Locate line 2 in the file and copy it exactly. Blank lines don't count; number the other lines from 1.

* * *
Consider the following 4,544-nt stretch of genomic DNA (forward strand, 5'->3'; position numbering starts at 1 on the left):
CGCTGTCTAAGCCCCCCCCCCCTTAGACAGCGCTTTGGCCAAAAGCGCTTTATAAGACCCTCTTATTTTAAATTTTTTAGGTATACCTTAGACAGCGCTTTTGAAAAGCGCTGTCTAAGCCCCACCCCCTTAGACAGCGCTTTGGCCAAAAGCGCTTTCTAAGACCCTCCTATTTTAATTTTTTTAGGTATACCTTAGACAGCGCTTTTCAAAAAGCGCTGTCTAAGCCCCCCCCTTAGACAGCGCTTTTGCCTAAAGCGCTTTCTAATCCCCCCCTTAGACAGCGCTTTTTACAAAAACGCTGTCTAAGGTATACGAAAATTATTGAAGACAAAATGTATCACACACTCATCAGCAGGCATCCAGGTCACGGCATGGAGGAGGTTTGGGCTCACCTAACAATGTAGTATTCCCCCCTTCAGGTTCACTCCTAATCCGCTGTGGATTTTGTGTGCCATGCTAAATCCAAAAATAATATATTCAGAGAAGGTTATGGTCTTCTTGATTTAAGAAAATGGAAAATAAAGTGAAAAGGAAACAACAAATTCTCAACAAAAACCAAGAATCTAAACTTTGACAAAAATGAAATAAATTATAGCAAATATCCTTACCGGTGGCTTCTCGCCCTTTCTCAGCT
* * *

CGCTGTCTAAGCCCCCCCCCCCTTAGACAGCGCTTTGGCCAAAAGCGCTTTATAAGACCCTCTTATTTTAAATTTTTTAGGTATACCTTAGACAGCGCTTTTGAAAAGCGCTGTCTAAGCCCCACCCCCTTAGACAGCGCTTTGGCCAAAAGCGCTTTCTAAGACCCTCCTATTTTAATTTTTTTAGGTATACCTTAGACAGCGCTTTTCAAAAAGCGCTGTCTAAGCCCCCCCCTTAGACAGCGCTTTTGCCTAAAGCGCTTTCTAATCCCCCCCTTAGACAGCGCTTTTTACAAAAACGCTGTCTAAGGTATACGAAAATTATTGAAGACAAAATGTATCACACACTCATCAGCAGGCATCCAGGTCACGGCATGGAGGAGGTTTGGGCTCACCTAACAATGTAGTATTCCCCCCTTCAGGTTCACTCCTAATCCGCTGTGGATTTTGTGTGCCATGCTAAATCCAAAAATAATATATTCAGAGAAGGTTATGGTCTTCTTGATTTAAGAAAATGGAAAATAAAGTGAAAAGGAAACAACAAATTCTCAACAAAAACCAAGAATCTAAACTTTGACAAAAATGAAATAAATTATAGCAAATATCCTTACCGGTGGCTTCTCGCCCTTTCTCAGCT